Coming to terms with the fact your spouse is an alcoholic can be emotionally painful. Depending on the degree of your spouse’s alcoholism, you may have suffered mentally, emotionally, financially, and physically. Confronting your spouse’s alcoholism can be a confusing, terrifying process. If you aren’t sure what to do, here are some tips to help you get assistance for you and your spouse.

Talk to Your Spouse Privately

Depending on the severity of your spouse’s drinking, their behavior, and their mental stability, it may be safe and wise to confront your spouse in private before bringing family members and specialists into the mix. If you think you have a good chance of safely and effectively talking to your spouse about their drinking, talking to them about it directly can be a good first step.

Hold an Intervention

If you can’t seem to get through to your spouse, it may be time to hold an intervention. An intervention is a meeting where the friends and family members of the alcoholic person come together to peacefully voice their concerns. Some families choose to call on therapists to preside over the intervention and ensure its effectiveness.

Call in the Professionals

Alcoholism is a complex disorder that often requires professional treatment. If nothing seems to be working for your spouse, it may be time for them to see a doctor or therapist who specializes in the treatment of alcoholism. You may also want to consider going to therapy for yourself so you are properly equipped to handle the emotions that may occur during this time. If you are in an abusive situation, you need to call on lawyers and law enforcement to keep you safe from your alcoholic spouse.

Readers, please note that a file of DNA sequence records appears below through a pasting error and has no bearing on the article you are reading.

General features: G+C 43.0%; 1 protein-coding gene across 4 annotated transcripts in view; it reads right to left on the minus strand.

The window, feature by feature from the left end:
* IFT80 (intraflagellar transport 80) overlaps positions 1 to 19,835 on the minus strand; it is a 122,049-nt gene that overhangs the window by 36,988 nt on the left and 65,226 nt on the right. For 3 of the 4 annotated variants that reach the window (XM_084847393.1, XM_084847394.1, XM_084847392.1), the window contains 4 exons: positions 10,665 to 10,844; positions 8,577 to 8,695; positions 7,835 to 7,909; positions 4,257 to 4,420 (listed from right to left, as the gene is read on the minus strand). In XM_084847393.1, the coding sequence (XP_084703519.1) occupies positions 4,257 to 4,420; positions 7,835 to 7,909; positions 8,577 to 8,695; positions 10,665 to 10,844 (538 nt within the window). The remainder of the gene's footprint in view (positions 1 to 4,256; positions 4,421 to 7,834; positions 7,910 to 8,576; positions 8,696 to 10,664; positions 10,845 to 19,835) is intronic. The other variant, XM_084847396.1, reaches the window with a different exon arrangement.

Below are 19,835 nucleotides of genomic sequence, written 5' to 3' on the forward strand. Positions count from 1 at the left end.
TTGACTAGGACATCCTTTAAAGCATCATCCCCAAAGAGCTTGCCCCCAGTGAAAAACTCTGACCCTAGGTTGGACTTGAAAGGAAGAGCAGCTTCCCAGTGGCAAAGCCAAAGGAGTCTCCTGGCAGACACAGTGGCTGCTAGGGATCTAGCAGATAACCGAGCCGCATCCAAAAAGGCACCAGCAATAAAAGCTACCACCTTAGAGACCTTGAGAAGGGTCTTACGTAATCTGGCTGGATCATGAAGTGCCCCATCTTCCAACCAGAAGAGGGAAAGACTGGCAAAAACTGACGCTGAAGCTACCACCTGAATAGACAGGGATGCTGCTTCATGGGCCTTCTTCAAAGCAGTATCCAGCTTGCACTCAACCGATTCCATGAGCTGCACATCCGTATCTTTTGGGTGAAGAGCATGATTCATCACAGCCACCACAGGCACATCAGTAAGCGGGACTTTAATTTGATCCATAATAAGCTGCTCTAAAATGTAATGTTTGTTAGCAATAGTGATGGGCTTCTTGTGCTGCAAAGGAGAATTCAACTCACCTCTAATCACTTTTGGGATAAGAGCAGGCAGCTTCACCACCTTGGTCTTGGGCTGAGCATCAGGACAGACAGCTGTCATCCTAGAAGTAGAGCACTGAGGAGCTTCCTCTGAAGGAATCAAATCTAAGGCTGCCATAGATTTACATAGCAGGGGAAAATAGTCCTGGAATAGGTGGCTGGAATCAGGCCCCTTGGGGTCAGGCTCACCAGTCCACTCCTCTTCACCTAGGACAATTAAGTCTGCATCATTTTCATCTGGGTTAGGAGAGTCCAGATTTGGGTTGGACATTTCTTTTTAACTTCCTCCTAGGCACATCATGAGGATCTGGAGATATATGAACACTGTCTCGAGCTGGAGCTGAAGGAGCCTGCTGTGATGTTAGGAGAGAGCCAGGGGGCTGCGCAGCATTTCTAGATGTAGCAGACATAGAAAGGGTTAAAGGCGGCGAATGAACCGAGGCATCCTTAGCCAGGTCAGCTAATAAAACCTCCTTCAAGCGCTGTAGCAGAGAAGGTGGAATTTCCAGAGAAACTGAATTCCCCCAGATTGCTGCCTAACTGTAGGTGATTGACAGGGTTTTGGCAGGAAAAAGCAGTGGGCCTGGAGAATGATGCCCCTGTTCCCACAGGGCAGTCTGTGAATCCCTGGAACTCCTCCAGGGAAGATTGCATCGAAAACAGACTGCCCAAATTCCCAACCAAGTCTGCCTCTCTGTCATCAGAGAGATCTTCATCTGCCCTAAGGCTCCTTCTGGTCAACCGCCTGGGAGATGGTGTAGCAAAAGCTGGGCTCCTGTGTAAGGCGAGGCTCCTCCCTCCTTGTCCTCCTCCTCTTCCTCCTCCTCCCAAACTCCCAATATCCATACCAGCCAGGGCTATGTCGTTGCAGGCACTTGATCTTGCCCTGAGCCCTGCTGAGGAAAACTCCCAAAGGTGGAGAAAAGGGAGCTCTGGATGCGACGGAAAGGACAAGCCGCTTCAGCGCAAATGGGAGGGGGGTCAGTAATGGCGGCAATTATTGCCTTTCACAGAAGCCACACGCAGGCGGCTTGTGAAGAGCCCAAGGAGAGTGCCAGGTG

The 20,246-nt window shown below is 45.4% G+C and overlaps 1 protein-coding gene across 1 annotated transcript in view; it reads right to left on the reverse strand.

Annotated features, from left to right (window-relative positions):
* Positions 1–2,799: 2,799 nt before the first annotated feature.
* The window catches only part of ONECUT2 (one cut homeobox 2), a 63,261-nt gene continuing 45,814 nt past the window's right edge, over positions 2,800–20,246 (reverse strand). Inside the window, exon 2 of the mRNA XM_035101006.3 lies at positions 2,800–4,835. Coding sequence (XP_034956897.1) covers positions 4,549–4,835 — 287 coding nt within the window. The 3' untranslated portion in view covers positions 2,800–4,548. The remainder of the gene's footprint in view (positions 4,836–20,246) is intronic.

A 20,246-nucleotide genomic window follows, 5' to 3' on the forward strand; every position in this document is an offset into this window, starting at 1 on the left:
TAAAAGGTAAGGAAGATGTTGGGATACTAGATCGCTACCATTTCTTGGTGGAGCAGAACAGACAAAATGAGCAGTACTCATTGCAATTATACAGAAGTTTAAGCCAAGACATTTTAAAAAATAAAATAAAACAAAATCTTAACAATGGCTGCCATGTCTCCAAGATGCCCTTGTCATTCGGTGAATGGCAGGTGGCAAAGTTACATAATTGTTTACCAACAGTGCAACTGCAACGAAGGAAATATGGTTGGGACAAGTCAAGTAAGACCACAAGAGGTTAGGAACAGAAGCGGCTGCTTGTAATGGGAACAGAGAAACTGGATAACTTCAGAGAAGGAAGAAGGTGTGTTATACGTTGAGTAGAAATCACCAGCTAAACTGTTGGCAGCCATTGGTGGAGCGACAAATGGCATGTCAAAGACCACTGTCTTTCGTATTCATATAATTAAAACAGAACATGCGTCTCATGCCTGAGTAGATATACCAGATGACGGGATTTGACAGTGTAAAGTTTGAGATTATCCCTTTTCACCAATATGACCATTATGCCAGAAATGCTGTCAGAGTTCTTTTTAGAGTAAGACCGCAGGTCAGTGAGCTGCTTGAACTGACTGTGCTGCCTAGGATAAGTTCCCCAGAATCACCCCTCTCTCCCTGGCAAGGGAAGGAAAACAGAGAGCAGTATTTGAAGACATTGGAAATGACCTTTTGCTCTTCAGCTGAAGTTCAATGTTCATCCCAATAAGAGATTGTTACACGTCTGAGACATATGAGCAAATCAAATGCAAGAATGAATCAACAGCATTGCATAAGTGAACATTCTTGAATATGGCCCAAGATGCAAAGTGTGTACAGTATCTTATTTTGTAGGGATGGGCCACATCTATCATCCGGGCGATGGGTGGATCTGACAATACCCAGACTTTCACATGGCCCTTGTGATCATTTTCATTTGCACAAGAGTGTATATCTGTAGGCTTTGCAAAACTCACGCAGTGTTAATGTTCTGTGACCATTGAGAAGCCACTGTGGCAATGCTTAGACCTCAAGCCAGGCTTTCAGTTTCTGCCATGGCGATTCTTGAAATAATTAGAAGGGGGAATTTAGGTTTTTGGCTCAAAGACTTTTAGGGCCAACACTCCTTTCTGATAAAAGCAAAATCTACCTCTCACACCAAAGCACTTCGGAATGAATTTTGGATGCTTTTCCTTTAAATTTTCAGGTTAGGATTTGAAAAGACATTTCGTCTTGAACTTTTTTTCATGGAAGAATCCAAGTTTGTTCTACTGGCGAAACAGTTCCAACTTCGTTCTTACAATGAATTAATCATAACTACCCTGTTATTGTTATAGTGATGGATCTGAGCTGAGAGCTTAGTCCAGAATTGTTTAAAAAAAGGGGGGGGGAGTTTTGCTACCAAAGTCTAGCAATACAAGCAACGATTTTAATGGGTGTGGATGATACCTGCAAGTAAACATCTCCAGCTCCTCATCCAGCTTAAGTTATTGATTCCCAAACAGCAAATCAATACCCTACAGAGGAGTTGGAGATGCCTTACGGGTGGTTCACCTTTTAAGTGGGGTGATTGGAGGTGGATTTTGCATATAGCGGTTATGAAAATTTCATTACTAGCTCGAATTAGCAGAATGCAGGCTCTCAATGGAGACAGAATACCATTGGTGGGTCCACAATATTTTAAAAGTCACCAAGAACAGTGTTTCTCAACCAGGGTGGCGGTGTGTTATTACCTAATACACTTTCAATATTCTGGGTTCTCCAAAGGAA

Consider a Treatment Program

In some cases, a substance abuse treatment program can be extremely helpful for the alcoholic person. Every program is different, so it’s important to find one that’s best for your spouse’s specific needs. When calling, make sure to ask questions and describe your partner’s situation.

Take Care of Yourself

Dealing with an alcoholic spouse can be difficult on many levels. From financial troubles to emotional pain, there is a lot to manage when your spouse is dependent on alcohol. Be sure to take care of yourself first so you can be safe and strong regardless of what your spouse decides to do.

Alcoholism doesn’t just affect the alcoholic person’s life. It affects everyone who loves and cares about them. There is no one-size-fits-all approach to treating alcoholism, but by following these tips, you can get your spouse the help they need to heal and recover.

By Lizzie Weakley

Lizzie Weakley is a freelance writer from Columbus, Ohio. In her free time, she enjoys the outdoors and walks in the park with her three-year-old husky, Snowball.

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